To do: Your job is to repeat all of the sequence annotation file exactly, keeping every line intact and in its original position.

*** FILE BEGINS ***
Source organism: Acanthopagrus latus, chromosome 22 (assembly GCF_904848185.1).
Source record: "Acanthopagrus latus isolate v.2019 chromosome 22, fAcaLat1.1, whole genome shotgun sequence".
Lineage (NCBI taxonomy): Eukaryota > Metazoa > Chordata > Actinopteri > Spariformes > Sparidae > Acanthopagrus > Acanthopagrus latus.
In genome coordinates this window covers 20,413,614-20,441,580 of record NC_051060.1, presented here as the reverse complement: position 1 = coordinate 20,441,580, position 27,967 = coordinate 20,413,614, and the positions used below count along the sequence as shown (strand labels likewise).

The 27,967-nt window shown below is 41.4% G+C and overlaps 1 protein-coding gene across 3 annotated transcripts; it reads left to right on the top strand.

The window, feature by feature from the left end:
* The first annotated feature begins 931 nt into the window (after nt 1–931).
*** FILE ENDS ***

Source organism: Acanthopagrus latus, chromosome 22 (assembly GCF_904848185.1).
Source record: "Acanthopagrus latus isolate v.2019 chromosome 22, fAcaLat1.1, whole genome shotgun sequence".
Lineage (NCBI taxonomy): Eukaryota > Metazoa > Chordata > Actinopteri > Spariformes > Sparidae > Acanthopagrus > Acanthopagrus latus.
In genome coordinates this window covers 20,413,614-20,441,580 of record NC_051060.1, presented here as the reverse complement: position 1 = coordinate 20,441,580, position 27,967 = coordinate 20,413,614, and the positions used below count along the sequence as shown (strand labels likewise).

The 27,967-nt window shown below is 41.4% G+C and overlaps 1 protein-coding gene across 3 annotated transcripts; it reads left to right on the top strand.

The window, feature by feature from the left end:
* The first annotated feature begins 931 nt into the window (after nt 1–931).